Tuesday, November 12, 2013

The Well-Educated Mind Questions: Invisible Man by Ralph Ellison


Ralph Ellison
Grammar Stage: What is the most important event in which the main character changes?
So when Ras yelled, "Hang him!"  I let fly the spear and it was as though for a moment I had surrendered my life and begun to live again...
By the time the main character made the decision to "let fly the spear," he had been expelled from college, lost his job, alienated from the Brotherhood, and witnessed police ruthlessly gun down his friend.  The main character had been taken advantage of, pushed around from group to group, and no one would listen to him.  He felt like a puppet.  
It is as if he is...invisible.

The night of the riots was a culmination of all the disadvantageous events that had taken place. The main character realized that he was ineffective in making a difference by using methods of conformity or compliance.  He made the choice to stop living the illusion and, instead, to live secluded from the world.

Logic Stage:  What does the main character want, what is standing in his way, and what does he do to get it?

I think the main character wants to belong to something bigger than himself and to have purpose in his life.  He said:
I thought of Bledsoe and Norton and what they had done.  By kicking me into the dark they'd made me see the possibility of achieving something greater and more important than I'd ever dreamed.  Here was a way that didn't lead through the back door, a way not limited by black and white, but a way which if one lived long enough and worked hard enough, could lead to the highest possible rewards.
But he also wants to be himself.  He has his own identity and his own ideas; his individuality is indispensable.

However, his obstacle is blindness (his and others) in the forms of prejudices, naiveness, collective ideals, and inability to see reality. People expect him to be or respond a specific way based on discrimination or certain philosophy, and inexperience prevents him from recognizing truth.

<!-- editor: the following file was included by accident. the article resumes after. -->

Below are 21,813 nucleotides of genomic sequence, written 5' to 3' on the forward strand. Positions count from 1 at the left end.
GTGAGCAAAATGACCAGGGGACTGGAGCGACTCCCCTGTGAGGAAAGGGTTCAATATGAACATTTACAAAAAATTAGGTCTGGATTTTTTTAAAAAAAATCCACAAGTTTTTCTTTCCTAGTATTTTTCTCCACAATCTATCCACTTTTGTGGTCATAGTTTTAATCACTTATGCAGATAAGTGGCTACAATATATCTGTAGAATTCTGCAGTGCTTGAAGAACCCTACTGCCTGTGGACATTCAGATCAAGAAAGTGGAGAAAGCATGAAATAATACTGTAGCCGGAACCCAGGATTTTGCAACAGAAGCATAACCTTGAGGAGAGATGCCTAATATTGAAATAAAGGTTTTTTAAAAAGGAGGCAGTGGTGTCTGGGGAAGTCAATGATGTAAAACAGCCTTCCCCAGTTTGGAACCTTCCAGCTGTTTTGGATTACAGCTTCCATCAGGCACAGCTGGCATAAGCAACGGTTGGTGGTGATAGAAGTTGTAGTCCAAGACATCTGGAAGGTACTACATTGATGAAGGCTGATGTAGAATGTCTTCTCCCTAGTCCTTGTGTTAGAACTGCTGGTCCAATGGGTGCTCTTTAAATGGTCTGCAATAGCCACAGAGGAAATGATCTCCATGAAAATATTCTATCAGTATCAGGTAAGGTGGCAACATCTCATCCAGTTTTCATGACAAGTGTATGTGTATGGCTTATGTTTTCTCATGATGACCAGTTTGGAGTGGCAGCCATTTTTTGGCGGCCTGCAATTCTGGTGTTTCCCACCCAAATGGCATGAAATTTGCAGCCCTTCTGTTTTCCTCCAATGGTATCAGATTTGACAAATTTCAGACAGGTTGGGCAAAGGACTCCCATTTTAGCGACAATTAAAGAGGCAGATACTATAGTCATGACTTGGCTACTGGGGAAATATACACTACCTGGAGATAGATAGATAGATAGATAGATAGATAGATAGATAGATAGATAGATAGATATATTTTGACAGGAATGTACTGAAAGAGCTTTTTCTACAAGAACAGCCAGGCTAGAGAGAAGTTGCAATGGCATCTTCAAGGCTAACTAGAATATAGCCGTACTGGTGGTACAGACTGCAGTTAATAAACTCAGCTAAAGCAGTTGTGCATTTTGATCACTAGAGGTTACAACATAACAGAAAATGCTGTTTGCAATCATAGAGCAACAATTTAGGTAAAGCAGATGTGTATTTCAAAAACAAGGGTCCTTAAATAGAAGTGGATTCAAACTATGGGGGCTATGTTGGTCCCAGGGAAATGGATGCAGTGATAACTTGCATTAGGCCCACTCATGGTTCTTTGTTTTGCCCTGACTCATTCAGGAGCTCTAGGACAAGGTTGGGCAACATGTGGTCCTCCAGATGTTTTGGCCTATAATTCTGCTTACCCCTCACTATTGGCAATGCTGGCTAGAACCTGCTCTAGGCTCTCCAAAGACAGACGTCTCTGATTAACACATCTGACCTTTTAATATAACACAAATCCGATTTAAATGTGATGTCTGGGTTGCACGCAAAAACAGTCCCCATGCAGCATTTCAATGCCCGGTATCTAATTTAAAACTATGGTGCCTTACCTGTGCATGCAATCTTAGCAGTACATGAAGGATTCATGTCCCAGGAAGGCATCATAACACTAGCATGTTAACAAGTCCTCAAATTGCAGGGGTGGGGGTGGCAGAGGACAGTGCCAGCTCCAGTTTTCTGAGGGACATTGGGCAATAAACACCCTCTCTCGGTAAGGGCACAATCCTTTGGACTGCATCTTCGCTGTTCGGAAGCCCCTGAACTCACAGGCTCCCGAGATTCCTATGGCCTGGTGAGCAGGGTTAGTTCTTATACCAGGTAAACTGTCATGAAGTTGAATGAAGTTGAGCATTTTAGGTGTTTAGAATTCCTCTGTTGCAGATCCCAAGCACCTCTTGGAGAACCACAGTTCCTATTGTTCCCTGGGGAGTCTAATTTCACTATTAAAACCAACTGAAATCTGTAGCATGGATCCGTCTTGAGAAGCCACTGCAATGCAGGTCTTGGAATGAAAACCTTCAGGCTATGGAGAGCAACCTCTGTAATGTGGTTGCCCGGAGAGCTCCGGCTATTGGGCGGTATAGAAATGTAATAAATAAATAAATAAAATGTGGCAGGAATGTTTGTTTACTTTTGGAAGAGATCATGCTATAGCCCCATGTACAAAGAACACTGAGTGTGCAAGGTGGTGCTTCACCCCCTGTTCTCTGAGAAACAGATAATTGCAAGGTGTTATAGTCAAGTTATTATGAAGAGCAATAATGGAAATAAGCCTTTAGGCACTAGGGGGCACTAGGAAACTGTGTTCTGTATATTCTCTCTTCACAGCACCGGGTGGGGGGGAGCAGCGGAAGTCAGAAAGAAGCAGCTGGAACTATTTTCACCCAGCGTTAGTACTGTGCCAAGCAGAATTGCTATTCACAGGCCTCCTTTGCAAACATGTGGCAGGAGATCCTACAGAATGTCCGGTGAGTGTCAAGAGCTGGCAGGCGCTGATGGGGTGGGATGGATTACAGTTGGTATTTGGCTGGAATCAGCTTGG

Hence, the solution for the main character is: invisibility, ambiguity, and obscurity.  He removes himself from society to be himself, to have his own identity, and, in essence,

to be reborn.  

Yet, he realizes that he cannot stay hiding forever.  He "throws off his old skin" and will do his best to live in this crazy world; 
"...even an invisible man has a socially responsible role to play."
Rhetoric Stage:  What is the author trying to tell us?  Do I agree?

I believe that the author approves of individualism and individuality very much, and he makes a great argument for it:
Whence all this passion toward conformity anyway? - diversity is the word.  Let man keep his many parts and you'll have no tyrant states.  Why, if they follow this conformity business they'll end up forcing me, an invisible man, to become white, which is not a color but the lack of one.  Must I strive toward colorlessness?  But seriously, and without snobbery, think of what the world would lose if that should happen.  America is woven of many strands; I would recognize them and let it so remain.  It's "winner take nothing" that is the great truth of our country or of any country.  Life is to be lived, not controlled; and humanity is won by continuing to play in face of certain defeat.  Our fate is to become one, and yet many - This is not prophecy, but description.  
The main character was pulled in different directions trying to please everyone else but himself.  Everyone had an opinion of him, but no one was interested in what he thought of himself.

Collective ideals eliminate the individual, and that is a bad idea because, while we are all to act or live as one, as Americans, we are truly many from all walks of life with different experiences, even bad experiences, that make up who we are.  

Also, Ellison understood that the world is illogical, but that we have to make the best of it by living our full potential and being true to ourselves.  Unlike Albert Camus who believed life was absurd, and who cares?  Camus did not.  

Well, Ellison did care.  Even if one has to live invisible because no one wants to see, hear, or know your differences, always be true to yourself.  
You are not a puppet!

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